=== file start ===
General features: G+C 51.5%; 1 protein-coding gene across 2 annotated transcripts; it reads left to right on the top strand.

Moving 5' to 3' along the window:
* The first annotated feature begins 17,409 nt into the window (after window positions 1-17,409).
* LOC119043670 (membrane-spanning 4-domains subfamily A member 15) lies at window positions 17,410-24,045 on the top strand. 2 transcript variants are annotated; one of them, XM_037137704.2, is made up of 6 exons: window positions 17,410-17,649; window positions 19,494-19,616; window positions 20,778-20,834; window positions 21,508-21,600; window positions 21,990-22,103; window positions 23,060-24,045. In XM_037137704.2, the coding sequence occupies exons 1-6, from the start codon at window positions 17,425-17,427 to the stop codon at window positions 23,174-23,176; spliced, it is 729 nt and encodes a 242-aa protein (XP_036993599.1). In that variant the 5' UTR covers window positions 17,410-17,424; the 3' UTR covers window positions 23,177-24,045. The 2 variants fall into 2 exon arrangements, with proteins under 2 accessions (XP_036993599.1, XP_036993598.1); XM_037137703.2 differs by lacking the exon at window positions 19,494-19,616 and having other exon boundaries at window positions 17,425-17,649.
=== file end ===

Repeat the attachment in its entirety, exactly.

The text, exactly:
General features: G+C 51.5%; 1 protein-coding gene across 2 annotated transcripts; it reads left to right on the top strand.

Moving 5' to 3' along the window:
* The first annotated feature begins 17,409 nt into the window (after window positions 1-17,409).
* LOC119043670 (membrane-spanning 4-domains subfamily A member 15) lies at window positions 17,410-24,045 on the top strand. 2 transcript variants are annotated; one of them, XM_037137704.2, is made up of 6 exons: window positions 17,410-17,649; window positions 19,494-19,616; window positions 20,778-20,834; window positions 21,508-21,600; window positions 21,990-22,103; window positions 23,060-24,045. In XM_037137704.2, the coding sequence occupies exons 1-6, from the start codon at window positions 17,425-17,427 to the stop codon at window positions 23,174-23,176; spliced, it is 729 nt and encodes a 242-aa protein (XP_036993599.1). In that variant the 5' UTR covers window positions 17,410-17,424; the 3' UTR covers window positions 23,177-24,045. The 2 variants fall into 2 exon arrangements, with proteins under 2 accessions (XP_036993599.1, XP_036993598.1); XM_037137703.2 differs by lacking the exon at window positions 19,494-19,616 and having other exon boundaries at window positions 17,425-17,649.